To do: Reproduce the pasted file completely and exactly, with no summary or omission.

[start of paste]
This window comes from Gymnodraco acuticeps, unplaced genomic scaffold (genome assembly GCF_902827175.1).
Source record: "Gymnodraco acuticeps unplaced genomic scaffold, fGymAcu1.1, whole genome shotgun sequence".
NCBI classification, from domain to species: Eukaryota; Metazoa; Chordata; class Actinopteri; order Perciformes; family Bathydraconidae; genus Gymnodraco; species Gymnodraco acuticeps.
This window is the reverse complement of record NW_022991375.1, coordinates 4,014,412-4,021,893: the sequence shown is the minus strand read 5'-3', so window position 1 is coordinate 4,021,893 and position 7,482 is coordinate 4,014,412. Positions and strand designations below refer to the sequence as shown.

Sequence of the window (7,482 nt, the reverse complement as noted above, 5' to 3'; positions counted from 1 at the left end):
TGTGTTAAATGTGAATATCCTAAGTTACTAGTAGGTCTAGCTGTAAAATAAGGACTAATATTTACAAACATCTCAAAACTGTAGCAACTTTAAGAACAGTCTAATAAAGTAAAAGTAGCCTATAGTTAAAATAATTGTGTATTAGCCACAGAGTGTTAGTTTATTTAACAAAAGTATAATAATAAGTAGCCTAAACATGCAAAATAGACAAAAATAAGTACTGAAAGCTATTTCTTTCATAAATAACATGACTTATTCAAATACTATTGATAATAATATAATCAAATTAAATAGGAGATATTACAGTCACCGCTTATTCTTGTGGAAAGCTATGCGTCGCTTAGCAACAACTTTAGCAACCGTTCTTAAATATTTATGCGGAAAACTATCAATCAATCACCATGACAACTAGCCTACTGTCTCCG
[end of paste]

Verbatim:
This window comes from Gymnodraco acuticeps, unplaced genomic scaffold (genome assembly GCF_902827175.1).
Source record: "Gymnodraco acuticeps unplaced genomic scaffold, fGymAcu1.1, whole genome shotgun sequence".
NCBI classification, from domain to species: Eukaryota; Metazoa; Chordata; class Actinopteri; order Perciformes; family Bathydraconidae; genus Gymnodraco; species Gymnodraco acuticeps.
This window is the reverse complement of record NW_022991375.1, coordinates 4,014,412-4,021,893: the sequence shown is the minus strand read 5'-3', so window position 1 is coordinate 4,021,893 and position 7,482 is coordinate 4,014,412. Positions and strand designations below refer to the sequence as shown.

Sequence of the window (7,482 nt, the reverse complement as noted above, 5' to 3'; positions counted from 1 at the left end):
TGTGTTAAATGTGAATATCCTAAGTTACTAGTAGGTCTAGCTGTAAAATAAGGACTAATATTTACAAACATCTCAAAACTGTAGCAACTTTAAGAACAGTCTAATAAAGTAAAAGTAGCCTATAGTTAAAATAATTGTGTATTAGCCACAGAGTGTTAGTTTATTTAACAAAAGTATAATAATAAGTAGCCTAAACATGCAAAATAGACAAAAATAAGTACTGAAAGCTATTTCTTTCATAAATAACATGACTTATTCAAATACTATTGATAATAATATAATCAAATTAAATAGGAGATATTACAGTCACCGCTTATTCTTGTGGAAAGCTATGCGTCGCTTAGCAACAACTTTAGCAACCGTTCTTAAATATTTATGCGGAAAACTATCAATCAATCACCATGACAACTAGCCTACTGTCTCCG